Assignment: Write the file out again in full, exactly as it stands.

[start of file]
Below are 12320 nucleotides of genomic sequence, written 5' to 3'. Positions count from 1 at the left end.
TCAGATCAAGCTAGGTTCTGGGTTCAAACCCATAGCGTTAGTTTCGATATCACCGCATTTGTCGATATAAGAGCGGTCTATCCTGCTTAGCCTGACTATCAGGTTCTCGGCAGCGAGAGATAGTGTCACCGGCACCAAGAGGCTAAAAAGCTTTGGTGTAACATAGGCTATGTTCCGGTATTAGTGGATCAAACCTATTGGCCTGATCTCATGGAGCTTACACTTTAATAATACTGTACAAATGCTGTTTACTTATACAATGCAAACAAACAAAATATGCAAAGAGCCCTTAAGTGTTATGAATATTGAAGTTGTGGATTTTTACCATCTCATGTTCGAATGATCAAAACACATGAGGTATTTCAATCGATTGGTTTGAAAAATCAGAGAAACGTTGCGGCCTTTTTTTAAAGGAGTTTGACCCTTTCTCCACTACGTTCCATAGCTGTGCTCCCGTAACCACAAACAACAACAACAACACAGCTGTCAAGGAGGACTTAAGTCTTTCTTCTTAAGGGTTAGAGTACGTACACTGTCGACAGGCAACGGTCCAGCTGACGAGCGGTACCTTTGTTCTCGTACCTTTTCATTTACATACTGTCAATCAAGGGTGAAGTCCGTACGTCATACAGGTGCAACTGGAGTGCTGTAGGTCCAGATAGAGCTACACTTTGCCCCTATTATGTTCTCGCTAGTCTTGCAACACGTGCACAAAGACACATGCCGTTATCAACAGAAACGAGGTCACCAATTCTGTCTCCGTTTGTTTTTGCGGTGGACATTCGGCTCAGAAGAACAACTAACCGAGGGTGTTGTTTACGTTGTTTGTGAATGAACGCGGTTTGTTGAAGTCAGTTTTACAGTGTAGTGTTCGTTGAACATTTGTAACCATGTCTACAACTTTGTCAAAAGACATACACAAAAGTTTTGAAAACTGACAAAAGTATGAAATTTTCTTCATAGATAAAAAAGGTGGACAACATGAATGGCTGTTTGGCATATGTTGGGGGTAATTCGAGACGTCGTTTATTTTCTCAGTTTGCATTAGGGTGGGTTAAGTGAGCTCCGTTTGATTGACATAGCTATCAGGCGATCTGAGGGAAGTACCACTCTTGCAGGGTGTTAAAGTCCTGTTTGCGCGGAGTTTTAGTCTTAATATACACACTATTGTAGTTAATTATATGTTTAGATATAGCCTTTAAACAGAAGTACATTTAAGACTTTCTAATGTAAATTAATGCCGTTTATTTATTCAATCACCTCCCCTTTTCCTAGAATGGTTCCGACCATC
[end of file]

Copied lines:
Below are 12320 nucleotides of genomic sequence, written 5' to 3'. Positions count from 1 at the left end.
TCAGATCAAGCTAGGTTCTGGGTTCAAACCCATAGCGTTAGTTTCGATATCACCGCATTTGTCGATATAAGAGCGGTCTATCCTGCTTAGCCTGACTATCAGGTTCTCGGCAGCGAGAGATAGTGTCACCGGCACCAAGAGGCTAAAAAGCTTTGGTGTAACATAGGCTATGTTCCGGTATTAGTGGATCAAACCTATTGGCCTGATCTCATGGAGCTTACACTTTAATAATACTGTACAAATGCTGTTTACTTATACAATGCAAACAAACAAAATATGCAAAGAGCCCTTAAGTGTTATGAATATTGAAGTTGTGGATTTTTACCATCTCATGTTCGAATGATCAAAACACATGAGGTATTTCAATCGATTGGTTTGAAAAATCAGAGAAACGTTGCGGCCTTTTTTTAAAGGAGTTTGACCCTTTCTCCACTACGTTCCATAGCTGTGCTCCCGTAACCACAAACAACAACAACAACACAGCTGTCAAGGAGGACTTAAGTCTTTCTTCTTAAGGGTTAGAGTACGTACACTGTCGACAGGCAACGGTCCAGCTGACGAGCGGTACCTTTGTTCTCGTACCTTTTCATTTACATACTGTCAATCAAGGGTGAAGTCCGTACGTCATACAGGTGCAACTGGAGTGCTGTAGGTCCAGATAGAGCTACACTTTGCCCCTATTATGTTCTCGCTAGTCTTGCAACACGTGCACAAAGACACATGCCGTTATCAACAGAAACGAGGTCACCAATTCTGTCTCCGTTTGTTTTTGCGGTGGACATTCGGCTCAGAAGAACAACTAACCGAGGGTGTTGTTTACGTTGTTTGTGAATGAACGCGGTTTGTTGAAGTCAGTTTTACAGTGTAGTGTTCGTTGAACATTTGTAACCATGTCTACAACTTTGTCAAAAGACATACACAAAAGTTTTGAAAACTGACAAAAGTATGAAATTTTCTTCATAGATAAAAAAGGTGGACAACATGAATGGCTGTTTGGCATATGTTGGGGGTAATTCGAGACGTCGTTTATTTTCTCAGTTTGCATTAGGGTGGGTTAAGTGAGCTCCGTTTGATTGACATAGCTATCAGGCGATCTGAGGGAAGTACCACTCTTGCAGGGTGTTAAAGTCCTGTTTGCGCGGAGTTTTAGTCTTAATATACACACTATTGTAGTTAATTATATGTTTAGATATAGCCTTTAAACAGAAGTACATTTAAGACTTTCTAATGTAAATTAATGCCGTTTATTTATTCAATCACCTCCCCTTTTCCTAGAATGGTTCCGACCATC